Becoming a gender stereotype, one nice dinner at a time

Becoming a gender stereotype, one nice dinner at a time

We have never really been a family of gender stereotypes. We are married, but our kids have my surname – which continually baffles their primary school. I went back to work full time when our daughter was four months old, and my husband went part time. He hoovers and dusts. I clean bathrooms. We both cook. We’ve always had to pitch in as need and finances demand it. He writes about gender politics, went to baby ballet and I have been the cliché of the breadwinner.

I don’t know if it is the limited palate of lockdown life or if I’m just getting older. But all of a sudden, I have that yearning to become a more typical domestic goddess. To create a sense of calm and stability through the food on the table and punctuate the thankfully uneventful days of being at home with meals and mumming. I appreciate that perhaps there hasn’t been quite such the usual stuff to do, like dinner with friends, visits to the theatre, late night shopping, endless after school clubs to traffic children between. And that working from home has created for me a new sense of balance and freedom that didn’t exist in my previous working life.

But now I want to stay small. I want my days to remain at home with the freedom to eat a lunch made in the moment in my kitchen, to chuck on the washing, to be able to nip out to pick up the kids from school. I feel like it makes me better at my job and at my life. It has lifted the sense of mum guilt, of failing at all levels and of never quite being on top of anything for anyone.

I want to bake. I want to make real dinners rather than rushing through oven food or stressing about wasting another meal from a recipe box. I want to be here.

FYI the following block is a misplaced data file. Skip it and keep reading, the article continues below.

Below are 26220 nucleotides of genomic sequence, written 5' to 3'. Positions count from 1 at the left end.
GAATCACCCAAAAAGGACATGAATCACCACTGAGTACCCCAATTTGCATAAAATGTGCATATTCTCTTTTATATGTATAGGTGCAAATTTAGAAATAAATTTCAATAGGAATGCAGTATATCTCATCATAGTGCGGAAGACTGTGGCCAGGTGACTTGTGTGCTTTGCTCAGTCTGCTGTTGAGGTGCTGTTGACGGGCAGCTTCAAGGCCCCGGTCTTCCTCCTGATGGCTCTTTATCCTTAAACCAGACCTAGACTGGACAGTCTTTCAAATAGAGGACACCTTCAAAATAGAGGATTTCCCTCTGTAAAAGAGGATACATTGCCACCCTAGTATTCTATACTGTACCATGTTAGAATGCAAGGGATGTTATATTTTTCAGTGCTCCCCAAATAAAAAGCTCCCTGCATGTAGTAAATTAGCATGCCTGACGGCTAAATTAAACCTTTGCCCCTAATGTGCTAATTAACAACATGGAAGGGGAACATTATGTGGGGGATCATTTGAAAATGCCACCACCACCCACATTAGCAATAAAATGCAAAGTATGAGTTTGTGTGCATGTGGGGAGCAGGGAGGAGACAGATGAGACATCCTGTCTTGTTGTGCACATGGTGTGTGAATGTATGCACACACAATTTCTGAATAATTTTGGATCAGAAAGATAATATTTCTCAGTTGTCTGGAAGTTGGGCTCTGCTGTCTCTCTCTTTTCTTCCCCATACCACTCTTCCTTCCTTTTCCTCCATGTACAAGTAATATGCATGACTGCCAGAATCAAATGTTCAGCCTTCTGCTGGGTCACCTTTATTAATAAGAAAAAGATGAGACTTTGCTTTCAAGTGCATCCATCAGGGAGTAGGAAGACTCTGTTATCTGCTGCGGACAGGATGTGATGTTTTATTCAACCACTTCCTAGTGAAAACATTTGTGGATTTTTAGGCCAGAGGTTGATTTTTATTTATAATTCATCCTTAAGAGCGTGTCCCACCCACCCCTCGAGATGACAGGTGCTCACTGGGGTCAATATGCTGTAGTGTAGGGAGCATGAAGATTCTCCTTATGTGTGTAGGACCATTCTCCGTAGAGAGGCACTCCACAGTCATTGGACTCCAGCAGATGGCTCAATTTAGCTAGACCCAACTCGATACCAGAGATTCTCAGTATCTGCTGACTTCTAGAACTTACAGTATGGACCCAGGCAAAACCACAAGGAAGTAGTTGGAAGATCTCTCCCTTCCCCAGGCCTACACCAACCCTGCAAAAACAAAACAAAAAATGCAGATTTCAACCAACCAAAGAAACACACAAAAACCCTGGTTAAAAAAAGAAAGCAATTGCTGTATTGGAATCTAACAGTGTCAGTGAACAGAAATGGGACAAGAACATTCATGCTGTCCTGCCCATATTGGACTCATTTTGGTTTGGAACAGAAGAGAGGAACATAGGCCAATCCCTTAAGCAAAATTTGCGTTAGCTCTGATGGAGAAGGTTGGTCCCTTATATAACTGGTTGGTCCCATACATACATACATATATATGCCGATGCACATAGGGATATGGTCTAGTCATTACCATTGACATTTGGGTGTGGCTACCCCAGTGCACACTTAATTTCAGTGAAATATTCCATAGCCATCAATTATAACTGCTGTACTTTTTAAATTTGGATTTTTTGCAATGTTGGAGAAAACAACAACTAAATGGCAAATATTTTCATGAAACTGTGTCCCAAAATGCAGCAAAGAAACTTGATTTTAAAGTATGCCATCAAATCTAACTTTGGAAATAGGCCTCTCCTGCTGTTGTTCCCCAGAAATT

I want to not spend the money I used to spend on parking and lunches and petrol. We now only have one car. Our street is really only designed for each family to have one car. Our environment is definitely craving more of this.

My physical presence in the office hasn’t changed my ability to deliver my job. I work faster and more focused. I do miss the people, the casual interactions, the laughs over lunch and the real coffee. Perhaps it does change my visibility in the organisation, and I just hope they still see the value in me without my presence in the building. But the days spent on zoom have given me back the evenings spent on delayed trains in bad weather. Looking back I can’t believe I ever made a trip to Cornwall from Liverpool for one meeting.

It has also allowed me to help other people out. I can do drop offs and pick ups when other people are caught at work, rather than making frantic phone calls to other mums to hold onto my kids in the playground while I defy world speed records to get there before the gates are locked. I can be a fall back. It feels strangely more valid than my senior level role and responsibilities.

I feel free-er. I feel like a pressure has been lifted. In a way the idea of having it all – which if I’m totally honest was killing me both physically and mentally before – seems a bit closer. I want to embrace that feeling with warm cookies and meals we want to eat together, made the way they like them.  If that makes me a 1950’s housewife, I’m all for it.

Lyndsay Macaulay
Lyndsay Macaulay

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